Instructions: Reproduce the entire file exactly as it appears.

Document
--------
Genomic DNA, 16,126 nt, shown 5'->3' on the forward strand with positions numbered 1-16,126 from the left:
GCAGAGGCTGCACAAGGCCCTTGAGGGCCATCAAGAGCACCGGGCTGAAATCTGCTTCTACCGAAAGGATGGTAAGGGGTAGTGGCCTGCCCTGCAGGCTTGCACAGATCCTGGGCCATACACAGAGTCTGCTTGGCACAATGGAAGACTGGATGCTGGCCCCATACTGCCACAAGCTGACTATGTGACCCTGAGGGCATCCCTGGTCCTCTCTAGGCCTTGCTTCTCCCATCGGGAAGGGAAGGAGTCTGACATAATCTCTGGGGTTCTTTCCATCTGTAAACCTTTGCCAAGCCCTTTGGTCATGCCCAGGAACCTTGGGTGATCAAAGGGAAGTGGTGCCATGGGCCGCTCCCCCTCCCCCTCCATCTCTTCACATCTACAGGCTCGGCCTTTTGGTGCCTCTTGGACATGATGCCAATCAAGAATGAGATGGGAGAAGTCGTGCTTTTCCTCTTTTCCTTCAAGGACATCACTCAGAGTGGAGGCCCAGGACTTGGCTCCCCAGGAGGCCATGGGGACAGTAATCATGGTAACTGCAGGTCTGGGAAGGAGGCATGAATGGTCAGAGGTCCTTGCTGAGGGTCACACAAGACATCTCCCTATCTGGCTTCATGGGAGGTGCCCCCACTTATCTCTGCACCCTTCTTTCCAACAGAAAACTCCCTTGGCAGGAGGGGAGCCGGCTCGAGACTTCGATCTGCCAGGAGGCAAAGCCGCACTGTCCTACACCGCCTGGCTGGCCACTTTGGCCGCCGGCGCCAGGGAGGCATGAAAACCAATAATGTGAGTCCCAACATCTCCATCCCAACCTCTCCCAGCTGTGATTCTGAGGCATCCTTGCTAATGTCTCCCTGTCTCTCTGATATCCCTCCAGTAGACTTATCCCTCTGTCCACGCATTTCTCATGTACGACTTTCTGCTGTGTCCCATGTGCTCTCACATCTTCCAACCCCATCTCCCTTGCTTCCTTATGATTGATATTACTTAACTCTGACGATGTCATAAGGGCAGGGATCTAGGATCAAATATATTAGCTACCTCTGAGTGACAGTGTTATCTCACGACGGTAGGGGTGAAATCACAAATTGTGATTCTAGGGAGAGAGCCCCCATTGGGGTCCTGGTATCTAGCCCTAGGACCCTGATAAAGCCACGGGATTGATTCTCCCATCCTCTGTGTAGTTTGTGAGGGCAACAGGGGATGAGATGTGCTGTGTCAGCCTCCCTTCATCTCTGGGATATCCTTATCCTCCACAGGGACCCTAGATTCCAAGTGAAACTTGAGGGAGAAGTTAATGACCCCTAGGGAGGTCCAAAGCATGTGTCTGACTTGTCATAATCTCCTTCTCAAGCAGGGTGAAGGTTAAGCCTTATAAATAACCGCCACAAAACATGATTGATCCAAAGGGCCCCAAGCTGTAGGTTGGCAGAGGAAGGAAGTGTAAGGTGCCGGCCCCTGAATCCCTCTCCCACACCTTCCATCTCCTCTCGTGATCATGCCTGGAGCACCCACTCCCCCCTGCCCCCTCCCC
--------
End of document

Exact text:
Genomic DNA, 16,126 nt, shown 5'->3' on the forward strand with positions numbered 1-16,126 from the left:
GCAGAGGCTGCACAAGGCCCTTGAGGGCCATCAAGAGCACCGGGCTGAAATCTGCTTCTACCGAAAGGATGGTAAGGGGTAGTGGCCTGCCCTGCAGGCTTGCACAGATCCTGGGCCATACACAGAGTCTGCTTGGCACAATGGAAGACTGGATGCTGGCCCCATACTGCCACAAGCTGACTATGTGACCCTGAGGGCATCCCTGGTCCTCTCTAGGCCTTGCTTCTCCCATCGGGAAGGGAAGGAGTCTGACATAATCTCTGGGGTTCTTTCCATCTGTAAACCTTTGCCAAGCCCTTTGGTCATGCCCAGGAACCTTGGGTGATCAAAGGGAAGTGGTGCCATGGGCCGCTCCCCCTCCCCCTCCATCTCTTCACATCTACAGGCTCGGCCTTTTGGTGCCTCTTGGACATGATGCCAATCAAGAATGAGATGGGAGAAGTCGTGCTTTTCCTCTTTTCCTTCAAGGACATCACTCAGAGTGGAGGCCCAGGACTTGGCTCCCCAGGAGGCCATGGGGACAGTAATCATGGTAACTGCAGGTCTGGGAAGGAGGCATGAATGGTCAGAGGTCCTTGCTGAGGGTCACACAAGACATCTCCCTATCTGGCTTCATGGGAGGTGCCCCCACTTATCTCTGCACCCTTCTTTCCAACAGAAAACTCCCTTGGCAGGAGGGGAGCCGGCTCGAGACTTCGATCTGCCAGGAGGCAAAGCCGCACTGTCCTACACCGCCTGGCTGGCCACTTTGGCCGCCGGCGCCAGGGAGGCATGAAAACCAATAATGTGAGTCCCAACATCTCCATCCCAACCTCTCCCAGCTGTGATTCTGAGGCATCCTTGCTAATGTCTCCCTGTCTCTCTGATATCCCTCCAGTAGACTTATCCCTCTGTCCACGCATTTCTCATGTACGACTTTCTGCTGTGTCCCATGTGCTCTCACATCTTCCAACCCCATCTCCCTTGCTTCCTTATGATTGATATTACTTAACTCTGACGATGTCATAAGGGCAGGGATCTAGGATCAAATATATTAGCTACCTCTGAGTGACAGTGTTATCTCACGACGGTAGGGGTGAAATCACAAATTGTGATTCTAGGGAGAGAGCCCCCATTGGGGTCCTGGTATCTAGCCCTAGGACCCTGATAAAGCCACGGGATTGATTCTCCCATCCTCTGTGTAGTTTGTGAGGGCAACAGGGGATGAGATGTGCTGTGTCAGCCTCCCTTCATCTCTGGGATATCCTTATCCTCCACAGGGACCCTAGATTCCAAGTGAAACTTGAGGGAGAAGTTAATGACCCCTAGGGAGGTCCAAAGCATGTGTCTGACTTGTCATAATCTCCTTCTCAAGCAGGGTGAAGGTTAAGCCTTATAAATAACCGCCACAAAACATGATTGATCCAAAGGGCCCCAAGCTGTAGGTTGGCAGAGGAAGGAAGTGTAAGGTGCCGGCCCCTGAATCCCTCTCCCACACCTTCCATCTCCTCTCGTGATCATGCCTGGAGCACCCACTCCCCCCTGCCCCCTCCCC